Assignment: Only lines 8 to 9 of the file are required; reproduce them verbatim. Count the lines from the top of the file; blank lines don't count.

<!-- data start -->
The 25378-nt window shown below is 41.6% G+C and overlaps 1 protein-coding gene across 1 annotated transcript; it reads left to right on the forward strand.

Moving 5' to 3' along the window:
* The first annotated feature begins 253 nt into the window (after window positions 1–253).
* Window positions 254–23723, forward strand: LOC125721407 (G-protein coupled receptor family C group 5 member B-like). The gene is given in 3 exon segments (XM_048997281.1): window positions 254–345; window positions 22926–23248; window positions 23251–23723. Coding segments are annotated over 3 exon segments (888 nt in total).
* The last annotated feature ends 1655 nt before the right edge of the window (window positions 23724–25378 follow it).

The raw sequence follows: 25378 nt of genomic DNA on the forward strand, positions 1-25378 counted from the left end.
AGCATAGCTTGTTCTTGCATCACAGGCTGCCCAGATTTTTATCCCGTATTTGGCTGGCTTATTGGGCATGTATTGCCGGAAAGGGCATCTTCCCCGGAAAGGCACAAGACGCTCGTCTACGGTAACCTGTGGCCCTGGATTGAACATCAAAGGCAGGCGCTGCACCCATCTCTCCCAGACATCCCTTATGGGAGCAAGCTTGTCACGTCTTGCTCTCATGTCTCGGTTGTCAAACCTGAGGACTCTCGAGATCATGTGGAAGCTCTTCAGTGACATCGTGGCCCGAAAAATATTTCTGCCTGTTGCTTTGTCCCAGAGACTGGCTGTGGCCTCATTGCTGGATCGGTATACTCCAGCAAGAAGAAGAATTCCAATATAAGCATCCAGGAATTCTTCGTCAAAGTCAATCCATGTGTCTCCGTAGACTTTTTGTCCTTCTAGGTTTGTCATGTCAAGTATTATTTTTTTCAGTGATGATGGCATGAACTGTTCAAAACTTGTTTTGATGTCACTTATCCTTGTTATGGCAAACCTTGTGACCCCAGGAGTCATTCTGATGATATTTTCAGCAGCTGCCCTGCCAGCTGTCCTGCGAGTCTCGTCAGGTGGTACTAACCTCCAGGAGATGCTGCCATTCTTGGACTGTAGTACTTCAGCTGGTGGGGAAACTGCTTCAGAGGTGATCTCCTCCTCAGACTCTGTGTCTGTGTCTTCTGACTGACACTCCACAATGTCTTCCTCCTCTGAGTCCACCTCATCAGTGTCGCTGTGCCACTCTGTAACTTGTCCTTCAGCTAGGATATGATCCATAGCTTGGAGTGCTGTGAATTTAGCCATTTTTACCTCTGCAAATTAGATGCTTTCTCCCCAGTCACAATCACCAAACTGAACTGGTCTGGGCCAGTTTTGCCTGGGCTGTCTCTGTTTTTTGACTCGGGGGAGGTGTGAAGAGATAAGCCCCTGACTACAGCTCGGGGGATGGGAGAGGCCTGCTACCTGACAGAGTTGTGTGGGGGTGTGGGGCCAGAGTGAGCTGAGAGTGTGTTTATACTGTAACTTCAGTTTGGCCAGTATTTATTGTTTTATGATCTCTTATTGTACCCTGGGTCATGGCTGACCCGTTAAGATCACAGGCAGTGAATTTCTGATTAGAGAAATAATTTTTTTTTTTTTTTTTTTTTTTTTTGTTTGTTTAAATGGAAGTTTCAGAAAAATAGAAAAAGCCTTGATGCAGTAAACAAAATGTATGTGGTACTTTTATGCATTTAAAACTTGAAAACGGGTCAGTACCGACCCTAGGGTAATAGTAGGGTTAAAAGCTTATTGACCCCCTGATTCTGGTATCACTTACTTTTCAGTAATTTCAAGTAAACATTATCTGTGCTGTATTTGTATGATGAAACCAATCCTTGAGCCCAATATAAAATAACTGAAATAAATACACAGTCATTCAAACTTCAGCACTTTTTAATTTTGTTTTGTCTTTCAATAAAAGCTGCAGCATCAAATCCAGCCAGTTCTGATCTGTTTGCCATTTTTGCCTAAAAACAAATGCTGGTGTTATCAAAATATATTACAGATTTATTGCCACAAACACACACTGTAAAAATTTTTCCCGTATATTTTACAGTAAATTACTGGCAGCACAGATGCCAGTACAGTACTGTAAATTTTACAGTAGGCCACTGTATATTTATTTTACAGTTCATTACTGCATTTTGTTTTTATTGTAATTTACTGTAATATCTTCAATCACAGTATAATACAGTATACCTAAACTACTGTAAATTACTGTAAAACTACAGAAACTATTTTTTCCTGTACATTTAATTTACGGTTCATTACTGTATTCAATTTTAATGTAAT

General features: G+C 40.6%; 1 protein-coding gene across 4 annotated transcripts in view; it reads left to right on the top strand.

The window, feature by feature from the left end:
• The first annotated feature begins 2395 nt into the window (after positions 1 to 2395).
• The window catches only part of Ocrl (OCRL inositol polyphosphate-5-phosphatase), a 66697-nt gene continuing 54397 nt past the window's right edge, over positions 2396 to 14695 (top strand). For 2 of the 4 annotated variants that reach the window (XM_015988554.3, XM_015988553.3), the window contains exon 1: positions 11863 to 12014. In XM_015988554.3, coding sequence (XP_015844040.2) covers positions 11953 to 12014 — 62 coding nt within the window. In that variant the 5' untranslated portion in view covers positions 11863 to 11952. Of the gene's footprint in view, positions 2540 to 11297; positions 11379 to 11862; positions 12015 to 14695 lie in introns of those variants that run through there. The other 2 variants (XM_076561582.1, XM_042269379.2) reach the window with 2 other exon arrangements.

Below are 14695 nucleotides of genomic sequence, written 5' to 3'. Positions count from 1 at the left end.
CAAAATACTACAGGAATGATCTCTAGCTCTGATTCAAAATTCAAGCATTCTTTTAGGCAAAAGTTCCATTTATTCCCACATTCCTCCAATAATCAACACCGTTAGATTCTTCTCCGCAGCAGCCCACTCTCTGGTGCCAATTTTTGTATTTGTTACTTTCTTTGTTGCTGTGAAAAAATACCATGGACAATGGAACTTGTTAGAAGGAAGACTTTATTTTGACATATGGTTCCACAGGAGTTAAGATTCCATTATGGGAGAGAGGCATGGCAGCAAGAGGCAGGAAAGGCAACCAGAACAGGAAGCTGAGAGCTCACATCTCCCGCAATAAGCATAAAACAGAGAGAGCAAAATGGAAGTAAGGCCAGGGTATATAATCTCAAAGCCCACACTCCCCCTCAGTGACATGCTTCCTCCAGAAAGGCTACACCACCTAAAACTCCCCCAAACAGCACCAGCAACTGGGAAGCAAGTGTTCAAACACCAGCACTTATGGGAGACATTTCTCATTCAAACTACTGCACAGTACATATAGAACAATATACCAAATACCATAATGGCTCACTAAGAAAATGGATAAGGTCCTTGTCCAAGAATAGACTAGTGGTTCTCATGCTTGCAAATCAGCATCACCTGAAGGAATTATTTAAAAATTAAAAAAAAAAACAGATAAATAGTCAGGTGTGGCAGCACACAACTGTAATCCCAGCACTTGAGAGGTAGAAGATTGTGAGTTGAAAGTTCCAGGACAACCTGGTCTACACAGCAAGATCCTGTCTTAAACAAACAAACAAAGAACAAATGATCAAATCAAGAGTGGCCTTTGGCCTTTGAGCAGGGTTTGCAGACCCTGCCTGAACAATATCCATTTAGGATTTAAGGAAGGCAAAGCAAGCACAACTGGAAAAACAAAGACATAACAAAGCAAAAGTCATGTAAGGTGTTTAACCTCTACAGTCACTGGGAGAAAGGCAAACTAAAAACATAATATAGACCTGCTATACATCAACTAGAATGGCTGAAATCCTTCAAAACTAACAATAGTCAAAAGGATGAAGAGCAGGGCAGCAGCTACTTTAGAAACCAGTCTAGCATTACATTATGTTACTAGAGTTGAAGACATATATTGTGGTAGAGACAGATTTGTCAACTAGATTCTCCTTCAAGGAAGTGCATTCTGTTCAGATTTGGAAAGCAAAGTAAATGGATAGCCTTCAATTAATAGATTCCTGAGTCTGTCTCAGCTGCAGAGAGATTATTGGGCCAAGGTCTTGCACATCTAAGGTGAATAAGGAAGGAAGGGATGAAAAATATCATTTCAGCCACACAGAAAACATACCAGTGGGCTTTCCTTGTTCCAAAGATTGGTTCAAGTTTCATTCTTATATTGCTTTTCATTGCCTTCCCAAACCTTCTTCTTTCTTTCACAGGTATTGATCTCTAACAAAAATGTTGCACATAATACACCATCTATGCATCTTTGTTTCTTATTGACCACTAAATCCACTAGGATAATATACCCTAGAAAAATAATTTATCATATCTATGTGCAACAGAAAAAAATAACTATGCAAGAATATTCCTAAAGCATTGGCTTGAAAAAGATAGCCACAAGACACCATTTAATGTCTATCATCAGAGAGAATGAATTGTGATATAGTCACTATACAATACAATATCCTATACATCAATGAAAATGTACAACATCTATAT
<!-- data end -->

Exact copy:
General features: G+C 40.6%; 1 protein-coding gene across 4 annotated transcripts in view; it reads left to right on the top strand.

The window, feature by feature from the left end: